Vieira chose HEWL because the human lysozyme protein is well-known to be amyloidogenic, and variants of it cause hereditary systemic amyloidoses. He showed that under partially denaturing conditions, HEWL formed β-sheet-rich soluble oligomers, which then went on to form fibrils. The oligomers (at 5 uM) were toxic to rat cortical neurons in culture. At higher concentrations (20 uM), the oligomers induced tau phosphorylation at sites associated with AD pathology (Thr212/Ser214 and Ser404). Finally, Vieira showed that injecting the oligomers into the rat cerebral cortex caused neurodegeneration not only in the cortex, but also in the hippocampus, thalamus, and amygdala, as measured by Fluoro-Jade C staining. This effect was not seen with fibrillar preparations of lysozyme or Aβ. An unexpected result was that the HEWL oligomers did not react with a commercially available preparation of the A11 anti-oligomer antiserum, in contrast to Glabe’s original report, which showed that the antiserum reacted with oligomers of human lysozyme (see ARF related news story). Nonetheless, Vieira’s results support the toxic conformation theory.
One corollary of that theory holds that antibodies that can neutralize harmful conformations should be neuroprotective. Using that idea as the basis for a novel vaccine strategy, Becky Stodola, working with Pritam Das and Todd Golde at the Mayo Clinic in Jacksonville, Florida, is testing the use of heterologous amyloids as immunogens to induce an anti-plaque response. The advantage of this approach lies in the use of non-human protein sequences that lower the risk of generating self-reactive antibodies. The structure of amyloid, with its large molecular weight, repetitive structure, and poor clearance and complement activation properties, also means it is more likely to induce a T cell-independent response, which could further reduce unwanted inflammatory reactions. Stodola showed that immunization of mice of various strains with amyloid formed from peptides derived from several adenoviral or bacterial proteins, the yeast prion sup35, or even a butoxycarbonyl dipeptide-induced antiserum that recognized fibrillar Aβ. The antisera have not yet been tested against monomeric or oligomeric Aβ, Stodola said. The group is now working on evaluating the heterologous amyloid vaccines to see if they reduce Aβ deposition in mice.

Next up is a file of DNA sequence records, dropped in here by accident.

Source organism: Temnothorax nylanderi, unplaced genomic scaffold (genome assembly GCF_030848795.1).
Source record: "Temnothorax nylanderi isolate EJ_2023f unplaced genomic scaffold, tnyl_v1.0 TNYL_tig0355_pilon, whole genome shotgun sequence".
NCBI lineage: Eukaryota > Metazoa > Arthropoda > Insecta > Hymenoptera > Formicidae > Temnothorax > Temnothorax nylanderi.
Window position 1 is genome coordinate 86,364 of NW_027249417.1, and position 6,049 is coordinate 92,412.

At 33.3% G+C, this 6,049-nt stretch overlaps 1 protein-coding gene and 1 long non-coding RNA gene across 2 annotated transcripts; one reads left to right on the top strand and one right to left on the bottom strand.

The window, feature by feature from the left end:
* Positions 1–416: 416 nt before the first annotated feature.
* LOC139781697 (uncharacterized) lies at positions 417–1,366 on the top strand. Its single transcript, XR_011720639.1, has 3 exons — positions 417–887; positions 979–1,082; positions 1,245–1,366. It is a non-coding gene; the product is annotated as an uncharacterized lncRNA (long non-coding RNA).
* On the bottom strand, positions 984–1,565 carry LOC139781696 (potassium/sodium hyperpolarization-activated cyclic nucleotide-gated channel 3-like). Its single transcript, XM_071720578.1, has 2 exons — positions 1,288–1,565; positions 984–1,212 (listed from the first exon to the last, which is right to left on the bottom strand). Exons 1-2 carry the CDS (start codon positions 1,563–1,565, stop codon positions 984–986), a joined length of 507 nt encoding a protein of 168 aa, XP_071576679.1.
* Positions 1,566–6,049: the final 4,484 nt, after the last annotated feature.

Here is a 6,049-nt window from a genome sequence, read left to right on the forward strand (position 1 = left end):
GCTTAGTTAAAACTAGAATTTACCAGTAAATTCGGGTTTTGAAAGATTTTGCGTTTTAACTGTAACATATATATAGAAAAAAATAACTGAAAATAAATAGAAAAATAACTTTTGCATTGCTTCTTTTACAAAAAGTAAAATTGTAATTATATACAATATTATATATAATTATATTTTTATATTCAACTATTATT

Taking the passive vaccination approach, Matthew Seager from Merck, West Point, Pennsylvania, presented a poster on Merck’s anti-oligomer antibody development. Working with Grant Krafft at Acumen Pharmaceuticals, South San Francisco, California, they have produced multiple high-affinity, humanized monoclonal antibodies that preferentially recognize soluble Aβ oligomers. The antibodies block oligomer binding to neurons, and their new data showed that weekly administration lowered brain Aβ in mice. Antibodies with therapeutic potential are now in testing for their ability to improve memory and behavior in mice.
Another Merck researcher, Gene Kinney, had a separate presentation on selecting peptides for Aβ immunization. By keeping peptides short (eight or fewer amino acids), Kinney and colleagues hope to avoid triggering T cell responses, which require the presentation of longer peptides. By systematically scanning the entire Aβ sequence with overlapping peptides, they discovered scattered immunogenic sites that were not predicted based on their position in the Aβ sequence. Immunization of Rhesus monkeys with a dual antigen featuring two different peptides conjugated onto one carrier protein produced high levels of amyloid-reactive antibodies in Rhesus monkeys, with no indication of amyloid-specific T cell activation.—Pat McCaffrey.
No Available Further Reading
SfN: The Old and the New—BACE and Cathepsin B Share the β-secretase Stage
A lively platter of slide talks on APP processing and β-secretase (BACE) activities yielded a few interesting tidbits on the localization and regulation of β cleavage at this year’s annual meeting of the Society for Neuroscience in Atlanta, Georgia. The presentations also left the impression that cathepsin B, most recently in the news for digesting fibrillar Aβ (see ARF related news story), may yet have a role to play in the production of Aβ, as a β-secretase candidate protease.